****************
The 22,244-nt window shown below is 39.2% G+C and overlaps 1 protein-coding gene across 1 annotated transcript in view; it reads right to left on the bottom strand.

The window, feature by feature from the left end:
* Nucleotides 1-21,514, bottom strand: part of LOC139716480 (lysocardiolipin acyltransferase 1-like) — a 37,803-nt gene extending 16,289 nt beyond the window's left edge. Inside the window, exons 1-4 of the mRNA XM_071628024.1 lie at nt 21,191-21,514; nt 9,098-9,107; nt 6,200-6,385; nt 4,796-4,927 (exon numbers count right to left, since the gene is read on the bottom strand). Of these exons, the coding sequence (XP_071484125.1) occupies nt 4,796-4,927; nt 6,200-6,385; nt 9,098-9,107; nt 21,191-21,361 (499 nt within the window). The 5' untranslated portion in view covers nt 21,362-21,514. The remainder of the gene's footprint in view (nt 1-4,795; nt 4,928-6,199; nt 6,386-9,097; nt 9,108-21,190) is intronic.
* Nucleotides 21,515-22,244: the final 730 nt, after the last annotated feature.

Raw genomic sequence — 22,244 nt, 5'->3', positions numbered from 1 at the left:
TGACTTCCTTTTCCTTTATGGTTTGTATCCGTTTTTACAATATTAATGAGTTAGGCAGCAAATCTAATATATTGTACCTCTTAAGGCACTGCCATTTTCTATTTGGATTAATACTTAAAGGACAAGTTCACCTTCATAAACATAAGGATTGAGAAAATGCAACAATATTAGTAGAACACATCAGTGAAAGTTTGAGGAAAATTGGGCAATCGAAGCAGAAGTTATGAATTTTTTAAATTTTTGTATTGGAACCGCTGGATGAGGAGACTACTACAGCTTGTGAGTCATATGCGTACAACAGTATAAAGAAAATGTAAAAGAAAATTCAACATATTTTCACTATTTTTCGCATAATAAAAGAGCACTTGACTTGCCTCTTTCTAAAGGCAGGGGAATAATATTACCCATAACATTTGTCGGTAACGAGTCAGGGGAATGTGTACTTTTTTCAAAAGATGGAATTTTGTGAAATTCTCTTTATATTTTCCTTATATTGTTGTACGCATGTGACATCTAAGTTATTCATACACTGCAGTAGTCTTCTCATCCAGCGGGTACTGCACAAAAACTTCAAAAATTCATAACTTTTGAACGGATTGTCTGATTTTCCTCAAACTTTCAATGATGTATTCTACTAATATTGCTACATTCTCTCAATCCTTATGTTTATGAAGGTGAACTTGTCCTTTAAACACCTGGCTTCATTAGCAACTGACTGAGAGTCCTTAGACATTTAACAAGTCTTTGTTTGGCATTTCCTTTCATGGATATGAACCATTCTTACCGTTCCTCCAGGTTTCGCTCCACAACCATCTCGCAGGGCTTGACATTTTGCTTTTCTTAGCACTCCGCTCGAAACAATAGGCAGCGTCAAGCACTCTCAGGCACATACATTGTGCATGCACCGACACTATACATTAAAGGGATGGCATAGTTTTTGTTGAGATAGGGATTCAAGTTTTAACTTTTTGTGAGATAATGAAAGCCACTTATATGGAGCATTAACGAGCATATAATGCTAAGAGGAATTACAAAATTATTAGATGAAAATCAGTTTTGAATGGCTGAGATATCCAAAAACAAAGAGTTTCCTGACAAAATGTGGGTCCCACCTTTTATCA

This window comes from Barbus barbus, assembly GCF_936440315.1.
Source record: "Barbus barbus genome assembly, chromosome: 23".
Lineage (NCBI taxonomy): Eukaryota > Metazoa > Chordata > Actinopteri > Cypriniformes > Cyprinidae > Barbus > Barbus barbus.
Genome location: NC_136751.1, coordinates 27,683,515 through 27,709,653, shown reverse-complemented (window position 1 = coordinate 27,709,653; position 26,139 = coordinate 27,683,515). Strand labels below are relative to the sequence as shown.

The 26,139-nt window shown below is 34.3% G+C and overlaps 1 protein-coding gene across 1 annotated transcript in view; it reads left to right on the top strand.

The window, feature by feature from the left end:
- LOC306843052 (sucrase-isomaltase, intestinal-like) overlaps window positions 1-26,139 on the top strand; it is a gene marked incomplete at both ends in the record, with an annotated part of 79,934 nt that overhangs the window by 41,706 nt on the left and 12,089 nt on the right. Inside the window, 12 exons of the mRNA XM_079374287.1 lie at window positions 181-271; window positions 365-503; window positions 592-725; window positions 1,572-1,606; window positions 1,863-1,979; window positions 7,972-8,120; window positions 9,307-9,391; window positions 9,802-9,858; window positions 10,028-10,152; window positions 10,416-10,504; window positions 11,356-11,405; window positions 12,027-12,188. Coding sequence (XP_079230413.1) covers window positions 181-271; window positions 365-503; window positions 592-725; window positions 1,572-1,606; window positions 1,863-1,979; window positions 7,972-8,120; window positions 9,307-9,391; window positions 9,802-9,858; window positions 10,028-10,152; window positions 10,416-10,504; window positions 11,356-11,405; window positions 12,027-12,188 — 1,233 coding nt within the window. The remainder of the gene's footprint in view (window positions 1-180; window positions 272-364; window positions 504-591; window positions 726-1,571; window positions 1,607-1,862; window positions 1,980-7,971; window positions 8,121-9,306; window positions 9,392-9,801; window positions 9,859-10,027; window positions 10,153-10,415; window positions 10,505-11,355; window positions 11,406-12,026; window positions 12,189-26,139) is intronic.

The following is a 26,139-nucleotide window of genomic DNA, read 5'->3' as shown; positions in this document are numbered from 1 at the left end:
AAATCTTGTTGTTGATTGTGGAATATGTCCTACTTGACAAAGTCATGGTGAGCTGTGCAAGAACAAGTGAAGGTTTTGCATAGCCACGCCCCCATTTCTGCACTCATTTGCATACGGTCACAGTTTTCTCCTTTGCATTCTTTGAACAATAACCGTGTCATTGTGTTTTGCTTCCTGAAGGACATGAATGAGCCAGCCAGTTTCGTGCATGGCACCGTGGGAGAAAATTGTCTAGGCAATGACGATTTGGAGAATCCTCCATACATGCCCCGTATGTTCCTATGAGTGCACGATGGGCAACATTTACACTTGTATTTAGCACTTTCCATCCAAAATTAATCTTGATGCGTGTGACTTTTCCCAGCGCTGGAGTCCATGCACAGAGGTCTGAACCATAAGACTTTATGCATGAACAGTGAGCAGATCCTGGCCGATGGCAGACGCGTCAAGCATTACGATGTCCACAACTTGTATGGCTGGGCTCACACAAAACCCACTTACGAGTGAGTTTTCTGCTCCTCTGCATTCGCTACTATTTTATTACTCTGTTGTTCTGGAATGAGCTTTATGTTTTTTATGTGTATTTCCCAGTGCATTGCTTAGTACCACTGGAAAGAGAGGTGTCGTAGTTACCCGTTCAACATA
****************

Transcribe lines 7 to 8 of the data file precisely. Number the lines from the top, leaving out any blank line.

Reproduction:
This window comes from Barbus barbus, assembly GCF_936440315.1.
Source record: "Barbus barbus genome assembly, chromosome: 23".